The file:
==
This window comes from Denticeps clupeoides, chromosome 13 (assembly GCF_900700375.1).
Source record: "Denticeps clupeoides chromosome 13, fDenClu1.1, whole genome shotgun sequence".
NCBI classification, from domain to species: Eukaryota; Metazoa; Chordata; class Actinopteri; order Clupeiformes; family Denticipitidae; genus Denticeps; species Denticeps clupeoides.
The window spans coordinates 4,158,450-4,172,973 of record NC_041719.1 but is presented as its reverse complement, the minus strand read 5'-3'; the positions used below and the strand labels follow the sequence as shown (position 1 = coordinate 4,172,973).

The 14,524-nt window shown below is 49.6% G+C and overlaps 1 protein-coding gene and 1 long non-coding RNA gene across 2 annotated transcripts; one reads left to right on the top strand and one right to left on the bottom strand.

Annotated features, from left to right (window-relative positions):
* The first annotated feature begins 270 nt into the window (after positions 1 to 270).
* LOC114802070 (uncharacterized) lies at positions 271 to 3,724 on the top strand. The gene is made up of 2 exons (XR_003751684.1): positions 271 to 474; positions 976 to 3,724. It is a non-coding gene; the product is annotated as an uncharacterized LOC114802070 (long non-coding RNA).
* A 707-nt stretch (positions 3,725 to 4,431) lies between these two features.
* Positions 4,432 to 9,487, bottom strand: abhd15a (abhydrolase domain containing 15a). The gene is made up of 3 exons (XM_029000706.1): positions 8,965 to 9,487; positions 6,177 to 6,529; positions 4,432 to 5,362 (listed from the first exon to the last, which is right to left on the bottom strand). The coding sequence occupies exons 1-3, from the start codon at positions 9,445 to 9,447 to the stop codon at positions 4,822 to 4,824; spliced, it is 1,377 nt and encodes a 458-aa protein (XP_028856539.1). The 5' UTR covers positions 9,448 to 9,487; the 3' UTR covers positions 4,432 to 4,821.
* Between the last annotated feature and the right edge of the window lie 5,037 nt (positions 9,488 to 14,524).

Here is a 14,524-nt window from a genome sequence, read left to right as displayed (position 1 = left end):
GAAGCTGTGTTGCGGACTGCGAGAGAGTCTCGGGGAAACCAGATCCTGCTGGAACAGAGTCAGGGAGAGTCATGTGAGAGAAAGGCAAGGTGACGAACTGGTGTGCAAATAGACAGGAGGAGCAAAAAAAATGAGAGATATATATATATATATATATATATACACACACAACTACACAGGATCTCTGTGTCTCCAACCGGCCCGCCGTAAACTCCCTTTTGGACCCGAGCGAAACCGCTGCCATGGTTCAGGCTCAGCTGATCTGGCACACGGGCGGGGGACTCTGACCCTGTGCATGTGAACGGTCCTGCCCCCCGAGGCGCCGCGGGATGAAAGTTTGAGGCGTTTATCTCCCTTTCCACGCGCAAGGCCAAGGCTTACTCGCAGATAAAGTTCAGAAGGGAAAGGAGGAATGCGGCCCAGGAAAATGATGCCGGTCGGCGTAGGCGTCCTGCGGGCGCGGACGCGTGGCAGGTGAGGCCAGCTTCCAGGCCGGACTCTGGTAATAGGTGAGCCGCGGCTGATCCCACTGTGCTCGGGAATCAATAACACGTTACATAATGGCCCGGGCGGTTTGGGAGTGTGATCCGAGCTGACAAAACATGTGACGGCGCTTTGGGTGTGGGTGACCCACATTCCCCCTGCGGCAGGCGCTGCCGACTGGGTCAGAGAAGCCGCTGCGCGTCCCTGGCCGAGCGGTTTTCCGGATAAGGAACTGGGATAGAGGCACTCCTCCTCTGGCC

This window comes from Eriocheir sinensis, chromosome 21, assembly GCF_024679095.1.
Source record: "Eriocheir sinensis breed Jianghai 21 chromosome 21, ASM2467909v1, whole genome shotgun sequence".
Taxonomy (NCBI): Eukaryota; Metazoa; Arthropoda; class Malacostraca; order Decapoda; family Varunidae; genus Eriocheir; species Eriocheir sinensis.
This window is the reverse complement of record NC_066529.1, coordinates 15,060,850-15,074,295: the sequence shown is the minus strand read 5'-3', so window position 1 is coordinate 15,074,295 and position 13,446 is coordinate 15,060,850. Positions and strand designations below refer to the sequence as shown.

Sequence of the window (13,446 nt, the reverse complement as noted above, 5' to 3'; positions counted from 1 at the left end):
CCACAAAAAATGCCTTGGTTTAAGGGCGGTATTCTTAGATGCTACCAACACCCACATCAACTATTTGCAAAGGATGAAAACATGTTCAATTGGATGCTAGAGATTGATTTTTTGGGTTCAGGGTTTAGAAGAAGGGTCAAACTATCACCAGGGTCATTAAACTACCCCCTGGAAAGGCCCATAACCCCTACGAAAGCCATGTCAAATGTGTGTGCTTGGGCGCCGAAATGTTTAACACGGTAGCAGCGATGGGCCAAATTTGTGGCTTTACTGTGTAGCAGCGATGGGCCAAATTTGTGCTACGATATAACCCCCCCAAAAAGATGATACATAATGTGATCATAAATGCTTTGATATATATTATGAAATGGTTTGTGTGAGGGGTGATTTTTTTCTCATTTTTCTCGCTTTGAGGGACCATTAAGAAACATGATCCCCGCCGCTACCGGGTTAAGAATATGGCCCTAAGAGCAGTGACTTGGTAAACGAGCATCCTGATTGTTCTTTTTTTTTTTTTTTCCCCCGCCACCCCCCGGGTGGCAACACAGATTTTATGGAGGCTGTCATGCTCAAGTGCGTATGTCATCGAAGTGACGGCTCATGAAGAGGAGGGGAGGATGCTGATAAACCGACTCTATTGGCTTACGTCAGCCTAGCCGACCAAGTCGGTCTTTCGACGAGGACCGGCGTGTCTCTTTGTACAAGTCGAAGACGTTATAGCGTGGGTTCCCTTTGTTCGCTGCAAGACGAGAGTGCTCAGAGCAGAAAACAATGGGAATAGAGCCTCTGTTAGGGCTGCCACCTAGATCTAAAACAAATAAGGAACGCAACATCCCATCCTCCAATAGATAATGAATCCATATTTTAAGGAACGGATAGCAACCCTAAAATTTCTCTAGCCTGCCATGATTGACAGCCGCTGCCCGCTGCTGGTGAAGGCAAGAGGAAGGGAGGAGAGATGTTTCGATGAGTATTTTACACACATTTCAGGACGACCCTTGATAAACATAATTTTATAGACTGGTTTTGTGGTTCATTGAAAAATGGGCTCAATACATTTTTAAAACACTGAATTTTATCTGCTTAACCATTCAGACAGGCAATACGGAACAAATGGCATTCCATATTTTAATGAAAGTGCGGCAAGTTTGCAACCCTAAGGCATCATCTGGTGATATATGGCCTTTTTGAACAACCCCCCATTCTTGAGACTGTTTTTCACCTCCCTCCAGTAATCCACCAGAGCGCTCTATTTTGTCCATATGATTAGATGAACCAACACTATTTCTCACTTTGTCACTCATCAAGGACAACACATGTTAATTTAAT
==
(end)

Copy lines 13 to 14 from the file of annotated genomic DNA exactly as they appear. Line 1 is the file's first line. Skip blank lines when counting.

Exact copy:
GAAGCTGTGTTGCGGACTGCGAGAGAGTCTCGGGGAAACCAGATCCTGCTGGAACAGAGTCAGGGAGAGTCATGTGAGAGAAAGGCAAGGTGACGAACTGGTGTGCAAATAGACAGGAGGAGCAAAAAAAATGAGAGATATATATATATATATATATATATACACACACAACTACACAGGATCTCTGTGTCTCCAACCGGCCCGCCGTAAACTCCCTTTTGGACCCGAGCGAAACCGCTGCCATGGTTCAGGCTCAGCTGATCTGGCACACGGGCGGGGGACTCTGACCCTGTGCATGTGAACGGTCCTGCCCCCCGAGGCGCCGCGGGATGAAAGTTTGAGGCGTTTATCTCCCTTTCCACGCGCAAGGCCAAGGCTTACTCGCAGATAAAGTTCAGAAGGGAAAGGAGGAATGCGGCCCAGGAAAATGATGCCGGTCGGCGTAGGCGTCCTGCGGGCGCGGACGCGTGGCAGGTGAGGCCAGCTTCCAGGCCGGACTCTGGTAATAGGTGAGCCGCGGCTGATCCCACTGTGCTCGGGAATCAATAACACGTTACATAATGGCCCGGGCGGTTTGGGAGTGTGATCCGAGCTGACAAAACATGTGACGGCGCTTTGGGTGTGGGTGACCCACATTCCCCCTGCGGCAGGCGCTGCCGACTGGGTCAGAGAAGCCGCTGCGCGTCCCTGGCCGAGCGGTTTTCCGGATAAGGAACTGGGATAGAGGCACTCCTCCTCTGGCC

This window comes from Eriocheir sinensis, chromosome 21, assembly GCF_024679095.1.